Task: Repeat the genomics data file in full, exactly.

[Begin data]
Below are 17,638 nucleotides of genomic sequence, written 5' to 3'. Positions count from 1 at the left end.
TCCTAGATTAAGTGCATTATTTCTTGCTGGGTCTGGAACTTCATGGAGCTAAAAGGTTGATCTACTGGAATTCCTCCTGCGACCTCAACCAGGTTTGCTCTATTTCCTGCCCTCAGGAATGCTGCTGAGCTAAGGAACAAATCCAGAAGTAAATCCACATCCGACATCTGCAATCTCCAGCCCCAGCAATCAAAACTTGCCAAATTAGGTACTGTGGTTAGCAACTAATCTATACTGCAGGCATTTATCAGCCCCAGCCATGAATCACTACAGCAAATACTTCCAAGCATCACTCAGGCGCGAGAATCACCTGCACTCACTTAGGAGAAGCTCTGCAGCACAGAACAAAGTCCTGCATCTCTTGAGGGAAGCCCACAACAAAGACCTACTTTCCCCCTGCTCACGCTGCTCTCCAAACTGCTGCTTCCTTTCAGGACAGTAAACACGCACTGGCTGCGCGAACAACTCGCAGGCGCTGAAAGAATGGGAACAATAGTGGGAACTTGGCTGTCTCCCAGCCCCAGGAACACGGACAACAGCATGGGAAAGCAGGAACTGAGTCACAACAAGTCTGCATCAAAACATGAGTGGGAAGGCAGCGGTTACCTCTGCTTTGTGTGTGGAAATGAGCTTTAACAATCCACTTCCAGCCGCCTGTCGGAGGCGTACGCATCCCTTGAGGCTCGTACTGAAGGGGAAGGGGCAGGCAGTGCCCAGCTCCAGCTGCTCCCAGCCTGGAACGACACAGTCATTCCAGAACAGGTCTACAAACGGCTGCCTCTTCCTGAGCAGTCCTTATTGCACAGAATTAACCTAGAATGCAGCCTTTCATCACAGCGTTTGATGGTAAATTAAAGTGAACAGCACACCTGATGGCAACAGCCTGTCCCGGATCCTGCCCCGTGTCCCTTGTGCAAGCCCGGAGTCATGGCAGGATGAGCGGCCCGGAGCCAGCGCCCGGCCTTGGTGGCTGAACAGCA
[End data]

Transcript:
Below are 17,638 nucleotides of genomic sequence, written 5' to 3'. Positions count from 1 at the left end.
TCCTAGATTAAGTGCATTATTTCTTGCTGGGTCTGGAACTTCATGGAGCTAAAAGGTTGATCTACTGGAATTCCTCCTGCGACCTCAACCAGGTTTGCTCTATTTCCTGCCCTCAGGAATGCTGCTGAGCTAAGGAACAAATCCAGAAGTAAATCCACATCCGACATCTGCAATCTCCAGCCCCAGCAATCAAAACTTGCCAAATTAGGTACTGTGGTTAGCAACTAATCTATACTGCAGGCATTTATCAGCCCCAGCCATGAATCACTACAGCAAATACTTCCAAGCATCACTCAGGCGCGAGAATCACCTGCACTCACTTAGGAGAAGCTCTGCAGCACAGAACAAAGTCCTGCATCTCTTGAGGGAAGCCCACAACAAAGACCTACTTTCCCCCTGCTCACGCTGCTCTCCAAACTGCTGCTTCCTTTCAGGACAGTAAACACGCACTGGCTGCGCGAACAACTCGCAGGCGCTGAAAGAATGGGAACAATAGTGGGAACTTGGCTGTCTCCCAGCCCCAGGAACACGGACAACAGCATGGGAAAGCAGGAACTGAGTCACAACAAGTCTGCATCAAAACATGAGTGGGAAGGCAGCGGTTACCTCTGCTTTGTGTGTGGAAATGAGCTTTAACAATCCACTTCCAGCCGCCTGTCGGAGGCGTACGCATCCCTTGAGGCTCGTACTGAAGGGGAAGGGGCAGGCAGTGCCCAGCTCCAGCTGCTCCCAGCCTGGAACGACACAGTCATTCCAGAACAGGTCTACAAACGGCTGCCTCTTCCTGAGCAGTCCTTATTGCACAGAATTAACCTAGAATGCAGCCTTTCATCACAGCGTTTGATGGTAAATTAAAGTGAACAGCACACCTGATGGCAACAGCCTGTCCCGGATCCTGCCCCGTGTCCCTTGTGCAAGCCCGGAGTCATGGCAGGATGAGCGGCCCGGAGCCAGCGCCCGGCCTTGGTGGCTGAACAGCA